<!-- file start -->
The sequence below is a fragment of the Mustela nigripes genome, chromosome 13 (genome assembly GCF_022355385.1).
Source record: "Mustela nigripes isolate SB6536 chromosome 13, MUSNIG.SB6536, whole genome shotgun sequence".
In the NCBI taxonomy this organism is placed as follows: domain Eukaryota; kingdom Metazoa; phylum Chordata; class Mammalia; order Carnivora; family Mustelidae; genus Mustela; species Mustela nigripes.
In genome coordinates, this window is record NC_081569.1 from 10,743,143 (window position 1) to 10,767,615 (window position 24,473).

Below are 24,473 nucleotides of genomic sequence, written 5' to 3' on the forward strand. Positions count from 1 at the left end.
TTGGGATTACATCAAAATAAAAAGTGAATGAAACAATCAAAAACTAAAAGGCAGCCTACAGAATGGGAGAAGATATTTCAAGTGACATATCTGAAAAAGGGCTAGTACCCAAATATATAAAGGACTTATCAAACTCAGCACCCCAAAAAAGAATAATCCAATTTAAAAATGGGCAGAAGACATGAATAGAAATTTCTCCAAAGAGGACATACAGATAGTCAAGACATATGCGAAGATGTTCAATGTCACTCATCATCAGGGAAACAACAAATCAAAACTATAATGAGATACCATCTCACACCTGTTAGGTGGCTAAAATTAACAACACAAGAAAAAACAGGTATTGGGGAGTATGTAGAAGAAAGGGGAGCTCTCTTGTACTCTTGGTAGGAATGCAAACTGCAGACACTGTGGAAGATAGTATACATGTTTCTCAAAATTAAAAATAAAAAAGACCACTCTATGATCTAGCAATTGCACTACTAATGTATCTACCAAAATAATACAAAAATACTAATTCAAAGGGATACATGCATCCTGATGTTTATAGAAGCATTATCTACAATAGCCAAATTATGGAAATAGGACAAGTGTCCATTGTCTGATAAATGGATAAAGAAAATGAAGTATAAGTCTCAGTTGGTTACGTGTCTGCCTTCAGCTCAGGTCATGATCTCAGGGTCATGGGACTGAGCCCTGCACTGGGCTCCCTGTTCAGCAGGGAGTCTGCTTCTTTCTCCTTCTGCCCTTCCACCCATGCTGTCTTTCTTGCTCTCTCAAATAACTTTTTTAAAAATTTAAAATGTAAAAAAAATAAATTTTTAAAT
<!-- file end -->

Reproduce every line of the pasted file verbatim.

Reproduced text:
The sequence below is a fragment of the Mustela nigripes genome, chromosome 13 (genome assembly GCF_022355385.1).
Source record: "Mustela nigripes isolate SB6536 chromosome 13, MUSNIG.SB6536, whole genome shotgun sequence".
In the NCBI taxonomy this organism is placed as follows: domain Eukaryota; kingdom Metazoa; phylum Chordata; class Mammalia; order Carnivora; family Mustelidae; genus Mustela; species Mustela nigripes.
In genome coordinates, this window is record NC_081569.1 from 10,743,143 (window position 1) to 10,767,615 (window position 24,473).

Below are 24,473 nucleotides of genomic sequence, written 5' to 3' on the forward strand. Positions count from 1 at the left end.
TTGGGATTACATCAAAATAAAAAGTGAATGAAACAATCAAAAACTAAAAGGCAGCCTACAGAATGGGAGAAGATATTTCAAGTGACATATCTGAAAAAGGGCTAGTACCCAAATATATAAAGGACTTATCAAACTCAGCACCCCAAAAAAGAATAATCCAATTTAAAAATGGGCAGAAGACATGAATAGAAATTTCTCCAAAGAGGACATACAGATAGTCAAGACATATGCGAAGATGTTCAATGTCACTCATCATCAGGGAAACAACAAATCAAAACTATAATGAGATACCATCTCACACCTGTTAGGTGGCTAAAATTAACAACACAAGAAAAAACAGGTATTGGGGAGTATGTAGAAGAAAGGGGAGCTCTCTTGTACTCTTGGTAGGAATGCAAACTGCAGACACTGTGGAAGATAGTATACATGTTTCTCAAAATTAAAAATAAAAAAGACCACTCTATGATCTAGCAATTGCACTACTAATGTATCTACCAAAATAATACAAAAATACTAATTCAAAGGGATACATGCATCCTGATGTTTATAGAAGCATTATCTACAATAGCCAAATTATGGAAATAGGACAAGTGTCCATTGTCTGATAAATGGATAAAGAAAATGAAGTATAAGTCTCAGTTGGTTACGTGTCTGCCTTCAGCTCAGGTCATGATCTCAGGGTCATGGGACTGAGCCCTGCACTGGGCTCCCTGTTCAGCAGGGAGTCTGCTTCTTTCTCCTTCTGCCCTTCCACCCATGCTGTCTTTCTTGCTCTCTCAAATAACTTTTTTAAAAATTTAAAATGTAAAAAAAATAAATTTTTAAAT